The UK electricity market faces a number of challenges, with the rapid closure of existing capacity as older, more polluting plant goes offline, alongside the growth of our economy and increasing electrification of our heat and transport systems. Around £100 billion of private sector investment is needed by 2020 to replace and upgrade the UK’s electricity infrastructure. Contracts for Difference (CfD) is a mechanism for bringing forward investment in low carbon generation. It provides long-term price stabilisation to low carbon plant, allowing investment to come forward at a lower capital expenditure and therefore at a lower cost to consumers. A CfD provides greater price stability to an electricity generator by reducing its exposure to volatile wholesale prices, whilst protecting consumers from paying for higher support costs when electricity prices are high. In this way, CfDs are intended to provide efficient long-term support for low carbon generation.

Carbon Capture and Storage (CCS) is a potentially important technology for the decarbonisation of electricity generation and industrial processes, and is expected to play a key role in the reformed electricity market. The policy intent is that CfDs should be available to CCS projects irrespective of whether or not they are based on new or existing power stations. However, under the terms of the existing Regulations, a power station that retrofits a CCS system is ineligible for a CfD. This consultation seeks views on the Government’s proposal to amend the Regulations in order to enable retrofit CCS projects to be eligible for a CfD.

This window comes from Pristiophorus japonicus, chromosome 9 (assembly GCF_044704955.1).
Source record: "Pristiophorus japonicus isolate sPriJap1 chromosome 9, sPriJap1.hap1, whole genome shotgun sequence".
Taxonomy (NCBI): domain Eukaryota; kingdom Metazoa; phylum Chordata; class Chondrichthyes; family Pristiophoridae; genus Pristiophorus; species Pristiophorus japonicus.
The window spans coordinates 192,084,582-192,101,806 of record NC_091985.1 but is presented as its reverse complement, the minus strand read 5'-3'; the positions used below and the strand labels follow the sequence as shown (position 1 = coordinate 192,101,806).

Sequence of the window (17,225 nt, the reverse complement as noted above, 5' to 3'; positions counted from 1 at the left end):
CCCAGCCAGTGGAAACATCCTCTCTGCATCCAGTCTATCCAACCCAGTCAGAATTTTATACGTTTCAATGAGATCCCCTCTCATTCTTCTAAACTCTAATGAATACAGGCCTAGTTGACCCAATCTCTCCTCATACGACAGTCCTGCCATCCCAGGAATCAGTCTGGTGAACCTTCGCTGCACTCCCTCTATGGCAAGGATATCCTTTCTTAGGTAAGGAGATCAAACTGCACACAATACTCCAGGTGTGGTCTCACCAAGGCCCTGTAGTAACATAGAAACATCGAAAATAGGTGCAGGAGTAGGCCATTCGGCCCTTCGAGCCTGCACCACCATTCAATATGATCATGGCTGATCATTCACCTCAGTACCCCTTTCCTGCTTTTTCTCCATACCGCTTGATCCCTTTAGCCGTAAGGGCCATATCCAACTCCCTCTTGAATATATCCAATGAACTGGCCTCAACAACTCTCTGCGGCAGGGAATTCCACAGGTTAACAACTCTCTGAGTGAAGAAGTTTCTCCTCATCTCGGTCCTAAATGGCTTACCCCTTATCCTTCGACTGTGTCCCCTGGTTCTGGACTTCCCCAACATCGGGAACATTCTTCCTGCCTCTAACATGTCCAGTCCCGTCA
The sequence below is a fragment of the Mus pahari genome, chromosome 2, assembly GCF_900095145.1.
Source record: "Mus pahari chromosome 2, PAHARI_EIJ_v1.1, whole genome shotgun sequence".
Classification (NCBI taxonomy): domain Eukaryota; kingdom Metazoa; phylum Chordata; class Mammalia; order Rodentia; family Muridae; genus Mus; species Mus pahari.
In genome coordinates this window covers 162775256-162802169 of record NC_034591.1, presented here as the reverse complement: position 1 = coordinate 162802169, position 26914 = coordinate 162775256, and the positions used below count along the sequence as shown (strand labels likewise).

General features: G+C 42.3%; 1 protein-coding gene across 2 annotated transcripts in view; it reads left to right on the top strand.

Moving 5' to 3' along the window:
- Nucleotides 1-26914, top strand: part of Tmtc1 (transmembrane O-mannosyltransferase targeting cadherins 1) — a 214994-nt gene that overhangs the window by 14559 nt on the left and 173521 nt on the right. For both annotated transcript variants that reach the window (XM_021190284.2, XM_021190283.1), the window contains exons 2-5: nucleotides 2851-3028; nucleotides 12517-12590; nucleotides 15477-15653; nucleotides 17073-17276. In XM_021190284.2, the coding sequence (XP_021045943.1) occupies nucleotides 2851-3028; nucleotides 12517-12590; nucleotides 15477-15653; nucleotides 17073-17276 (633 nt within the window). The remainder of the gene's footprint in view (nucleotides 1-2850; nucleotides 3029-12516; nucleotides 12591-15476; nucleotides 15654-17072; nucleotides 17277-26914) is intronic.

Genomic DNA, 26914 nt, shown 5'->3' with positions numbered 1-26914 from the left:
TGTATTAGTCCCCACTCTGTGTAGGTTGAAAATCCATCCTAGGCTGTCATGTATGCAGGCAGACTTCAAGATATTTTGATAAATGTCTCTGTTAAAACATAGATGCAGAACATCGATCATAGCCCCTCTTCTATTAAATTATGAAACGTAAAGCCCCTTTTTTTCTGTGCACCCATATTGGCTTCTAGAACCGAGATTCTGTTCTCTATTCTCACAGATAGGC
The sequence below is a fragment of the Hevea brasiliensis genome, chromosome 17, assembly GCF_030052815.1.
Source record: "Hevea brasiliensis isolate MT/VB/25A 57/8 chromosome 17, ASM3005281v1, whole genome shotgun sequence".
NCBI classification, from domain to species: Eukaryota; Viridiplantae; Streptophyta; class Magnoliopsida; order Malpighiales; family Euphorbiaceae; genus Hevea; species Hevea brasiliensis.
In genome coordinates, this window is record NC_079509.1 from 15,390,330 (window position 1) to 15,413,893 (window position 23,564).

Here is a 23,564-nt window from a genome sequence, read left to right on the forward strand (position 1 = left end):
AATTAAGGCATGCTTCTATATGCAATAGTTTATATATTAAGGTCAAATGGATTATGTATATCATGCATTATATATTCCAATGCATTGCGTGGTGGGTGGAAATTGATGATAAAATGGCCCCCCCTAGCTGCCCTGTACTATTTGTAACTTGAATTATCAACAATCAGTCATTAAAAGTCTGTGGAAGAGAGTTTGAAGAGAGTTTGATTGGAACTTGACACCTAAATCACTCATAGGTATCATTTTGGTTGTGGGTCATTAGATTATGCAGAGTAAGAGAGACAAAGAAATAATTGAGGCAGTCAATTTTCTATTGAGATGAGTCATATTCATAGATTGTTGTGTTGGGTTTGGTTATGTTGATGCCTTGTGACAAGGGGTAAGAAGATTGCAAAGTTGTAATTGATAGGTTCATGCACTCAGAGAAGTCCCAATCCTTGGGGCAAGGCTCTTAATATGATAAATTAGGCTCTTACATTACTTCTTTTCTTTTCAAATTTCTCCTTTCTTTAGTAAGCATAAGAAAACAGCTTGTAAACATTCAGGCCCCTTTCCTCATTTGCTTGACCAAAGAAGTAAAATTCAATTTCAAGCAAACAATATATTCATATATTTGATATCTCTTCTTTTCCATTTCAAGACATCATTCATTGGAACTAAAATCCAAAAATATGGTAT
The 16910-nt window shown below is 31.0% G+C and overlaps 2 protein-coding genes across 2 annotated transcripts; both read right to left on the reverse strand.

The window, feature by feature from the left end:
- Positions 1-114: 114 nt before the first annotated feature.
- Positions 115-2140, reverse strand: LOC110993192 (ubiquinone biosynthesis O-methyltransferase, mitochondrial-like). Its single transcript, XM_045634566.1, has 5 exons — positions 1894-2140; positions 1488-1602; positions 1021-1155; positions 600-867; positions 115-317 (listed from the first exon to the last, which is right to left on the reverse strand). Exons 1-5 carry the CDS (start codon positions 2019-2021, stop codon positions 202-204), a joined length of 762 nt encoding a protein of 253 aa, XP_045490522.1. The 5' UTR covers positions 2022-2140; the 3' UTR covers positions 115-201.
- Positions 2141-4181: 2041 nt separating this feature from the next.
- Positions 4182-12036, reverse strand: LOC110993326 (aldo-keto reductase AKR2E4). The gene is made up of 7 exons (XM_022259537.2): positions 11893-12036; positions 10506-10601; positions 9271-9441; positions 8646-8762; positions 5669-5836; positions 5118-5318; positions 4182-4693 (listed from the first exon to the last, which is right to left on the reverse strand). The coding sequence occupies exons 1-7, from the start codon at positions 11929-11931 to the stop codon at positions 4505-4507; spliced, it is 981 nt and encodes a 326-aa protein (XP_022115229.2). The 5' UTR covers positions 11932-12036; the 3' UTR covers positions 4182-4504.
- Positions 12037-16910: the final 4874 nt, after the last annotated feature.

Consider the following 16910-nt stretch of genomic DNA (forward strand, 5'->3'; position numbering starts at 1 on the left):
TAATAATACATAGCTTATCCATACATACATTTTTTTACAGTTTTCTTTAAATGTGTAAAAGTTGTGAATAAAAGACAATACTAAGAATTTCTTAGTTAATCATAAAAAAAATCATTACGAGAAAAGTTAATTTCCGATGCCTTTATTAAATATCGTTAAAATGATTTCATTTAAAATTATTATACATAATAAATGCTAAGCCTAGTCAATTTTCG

The Government proposes to amend the Regulations in order to specify that retrofit CCS projects are eligible for a CfD. This would include instances where an existing generating station, or part of it, is to be connected to a complete CCS system. The proposed amendment would ensure that existing CCS policy is correctly and expressly reflected in the CfD legislation. We are feeding back on this consultation and would welcome your comments on whether this is a move you support. The deadline for comments is 2nd December 2015. Email or register to post your comments on the website.

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